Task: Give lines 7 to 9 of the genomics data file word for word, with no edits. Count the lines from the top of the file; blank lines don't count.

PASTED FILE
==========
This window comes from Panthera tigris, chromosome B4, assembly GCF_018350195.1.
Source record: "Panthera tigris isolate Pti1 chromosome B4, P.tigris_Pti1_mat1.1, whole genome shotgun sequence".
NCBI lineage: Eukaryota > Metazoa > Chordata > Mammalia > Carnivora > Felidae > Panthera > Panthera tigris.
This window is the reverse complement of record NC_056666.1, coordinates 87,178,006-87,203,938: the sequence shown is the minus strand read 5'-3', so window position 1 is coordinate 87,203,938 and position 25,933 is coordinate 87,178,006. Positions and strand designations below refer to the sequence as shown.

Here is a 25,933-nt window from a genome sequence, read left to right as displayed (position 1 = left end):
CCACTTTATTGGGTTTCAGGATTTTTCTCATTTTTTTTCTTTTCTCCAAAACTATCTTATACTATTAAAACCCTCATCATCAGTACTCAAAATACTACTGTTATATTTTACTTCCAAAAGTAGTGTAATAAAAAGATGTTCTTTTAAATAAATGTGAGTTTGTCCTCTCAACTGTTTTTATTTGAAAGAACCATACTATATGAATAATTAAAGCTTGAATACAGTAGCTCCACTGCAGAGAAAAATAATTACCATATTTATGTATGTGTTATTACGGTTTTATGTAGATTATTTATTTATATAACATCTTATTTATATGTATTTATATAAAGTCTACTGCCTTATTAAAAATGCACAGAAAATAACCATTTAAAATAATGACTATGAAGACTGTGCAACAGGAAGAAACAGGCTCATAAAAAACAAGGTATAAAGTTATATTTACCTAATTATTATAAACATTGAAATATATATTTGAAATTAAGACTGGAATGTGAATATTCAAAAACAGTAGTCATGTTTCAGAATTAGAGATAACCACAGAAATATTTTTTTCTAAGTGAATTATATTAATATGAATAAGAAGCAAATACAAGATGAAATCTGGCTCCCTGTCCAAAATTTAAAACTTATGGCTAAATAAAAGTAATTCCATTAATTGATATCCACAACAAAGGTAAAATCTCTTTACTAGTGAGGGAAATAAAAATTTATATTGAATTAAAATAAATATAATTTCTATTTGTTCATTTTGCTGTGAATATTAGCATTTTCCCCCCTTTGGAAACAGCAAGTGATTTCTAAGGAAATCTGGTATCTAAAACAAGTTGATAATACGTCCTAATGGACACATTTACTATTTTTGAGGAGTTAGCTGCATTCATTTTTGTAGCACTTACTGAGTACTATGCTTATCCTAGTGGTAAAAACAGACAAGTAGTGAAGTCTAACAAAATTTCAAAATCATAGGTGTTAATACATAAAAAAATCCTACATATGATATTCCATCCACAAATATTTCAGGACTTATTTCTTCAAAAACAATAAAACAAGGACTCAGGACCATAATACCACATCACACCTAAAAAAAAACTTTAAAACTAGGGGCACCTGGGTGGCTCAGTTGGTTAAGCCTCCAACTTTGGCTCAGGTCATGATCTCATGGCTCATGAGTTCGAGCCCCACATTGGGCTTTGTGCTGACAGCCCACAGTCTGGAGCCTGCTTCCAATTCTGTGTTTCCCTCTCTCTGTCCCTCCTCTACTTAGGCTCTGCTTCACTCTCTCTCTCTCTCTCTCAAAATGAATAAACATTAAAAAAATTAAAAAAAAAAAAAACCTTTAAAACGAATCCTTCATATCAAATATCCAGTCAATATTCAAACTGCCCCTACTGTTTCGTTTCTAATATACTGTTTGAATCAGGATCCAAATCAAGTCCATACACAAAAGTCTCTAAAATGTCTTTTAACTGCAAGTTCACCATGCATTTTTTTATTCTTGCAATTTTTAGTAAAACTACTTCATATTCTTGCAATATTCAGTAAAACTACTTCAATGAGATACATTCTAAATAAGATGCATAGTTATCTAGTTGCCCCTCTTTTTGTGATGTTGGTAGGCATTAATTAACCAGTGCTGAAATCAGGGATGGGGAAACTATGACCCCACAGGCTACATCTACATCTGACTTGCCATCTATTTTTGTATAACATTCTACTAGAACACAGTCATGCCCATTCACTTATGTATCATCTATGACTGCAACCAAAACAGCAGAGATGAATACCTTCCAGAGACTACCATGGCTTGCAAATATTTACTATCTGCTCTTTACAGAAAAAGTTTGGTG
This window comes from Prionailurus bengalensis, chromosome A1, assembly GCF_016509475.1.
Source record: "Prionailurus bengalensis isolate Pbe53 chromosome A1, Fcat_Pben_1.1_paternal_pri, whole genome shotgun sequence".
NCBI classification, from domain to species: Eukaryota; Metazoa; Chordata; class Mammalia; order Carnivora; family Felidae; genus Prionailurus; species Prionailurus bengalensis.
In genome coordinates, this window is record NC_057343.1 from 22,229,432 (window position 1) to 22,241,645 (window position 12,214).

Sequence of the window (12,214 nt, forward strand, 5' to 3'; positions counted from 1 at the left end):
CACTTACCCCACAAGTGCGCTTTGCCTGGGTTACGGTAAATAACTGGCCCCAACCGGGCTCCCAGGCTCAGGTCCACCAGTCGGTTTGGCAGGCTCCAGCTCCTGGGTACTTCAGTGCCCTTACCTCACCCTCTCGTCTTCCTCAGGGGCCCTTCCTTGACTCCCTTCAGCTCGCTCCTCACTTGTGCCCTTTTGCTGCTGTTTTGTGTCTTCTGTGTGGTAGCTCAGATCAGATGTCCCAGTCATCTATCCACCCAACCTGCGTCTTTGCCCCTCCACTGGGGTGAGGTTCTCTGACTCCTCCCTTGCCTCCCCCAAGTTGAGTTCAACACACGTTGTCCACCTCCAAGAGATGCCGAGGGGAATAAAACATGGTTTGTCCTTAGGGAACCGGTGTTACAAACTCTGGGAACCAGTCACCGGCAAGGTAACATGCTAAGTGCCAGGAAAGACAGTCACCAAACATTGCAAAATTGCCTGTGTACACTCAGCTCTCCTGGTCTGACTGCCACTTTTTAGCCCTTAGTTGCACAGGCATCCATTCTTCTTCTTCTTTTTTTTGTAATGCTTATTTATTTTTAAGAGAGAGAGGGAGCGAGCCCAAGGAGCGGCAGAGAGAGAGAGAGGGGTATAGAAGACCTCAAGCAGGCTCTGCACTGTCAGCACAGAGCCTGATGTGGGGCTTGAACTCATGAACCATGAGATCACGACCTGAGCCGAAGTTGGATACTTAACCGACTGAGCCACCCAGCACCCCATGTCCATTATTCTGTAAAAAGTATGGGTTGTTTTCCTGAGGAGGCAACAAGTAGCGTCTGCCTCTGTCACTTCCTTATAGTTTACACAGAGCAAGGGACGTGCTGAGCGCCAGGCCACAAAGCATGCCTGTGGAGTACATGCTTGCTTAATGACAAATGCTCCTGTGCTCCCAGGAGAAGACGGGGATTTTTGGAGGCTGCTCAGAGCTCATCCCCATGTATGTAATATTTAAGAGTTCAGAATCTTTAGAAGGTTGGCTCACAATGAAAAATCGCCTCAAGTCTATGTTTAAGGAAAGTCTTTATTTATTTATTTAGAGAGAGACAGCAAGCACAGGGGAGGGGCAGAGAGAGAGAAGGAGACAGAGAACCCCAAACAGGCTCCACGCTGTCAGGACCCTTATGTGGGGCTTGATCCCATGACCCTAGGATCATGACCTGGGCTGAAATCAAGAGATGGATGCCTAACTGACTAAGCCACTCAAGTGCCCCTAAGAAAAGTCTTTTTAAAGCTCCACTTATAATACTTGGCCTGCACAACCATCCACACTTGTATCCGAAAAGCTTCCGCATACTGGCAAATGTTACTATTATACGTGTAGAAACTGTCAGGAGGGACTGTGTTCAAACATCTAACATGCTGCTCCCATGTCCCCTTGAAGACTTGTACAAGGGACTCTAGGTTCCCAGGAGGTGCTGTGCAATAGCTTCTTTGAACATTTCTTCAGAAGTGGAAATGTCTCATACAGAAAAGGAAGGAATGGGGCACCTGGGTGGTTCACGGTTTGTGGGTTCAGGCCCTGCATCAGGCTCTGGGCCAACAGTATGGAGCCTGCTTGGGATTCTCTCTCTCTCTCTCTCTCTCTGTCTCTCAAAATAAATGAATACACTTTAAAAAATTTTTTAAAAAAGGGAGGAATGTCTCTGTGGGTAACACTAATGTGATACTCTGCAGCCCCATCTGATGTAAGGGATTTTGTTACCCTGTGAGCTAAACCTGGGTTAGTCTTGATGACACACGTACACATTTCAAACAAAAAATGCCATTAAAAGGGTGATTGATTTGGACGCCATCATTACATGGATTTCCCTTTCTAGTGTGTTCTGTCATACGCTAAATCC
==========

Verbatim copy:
This window comes from Prionailurus bengalensis, chromosome A1, assembly GCF_016509475.1.
Source record: "Prionailurus bengalensis isolate Pbe53 chromosome A1, Fcat_Pben_1.1_paternal_pri, whole genome shotgun sequence".
NCBI classification, from domain to species: Eukaryota; Metazoa; Chordata; class Mammalia; order Carnivora; family Felidae; genus Prionailurus; species Prionailurus bengalensis.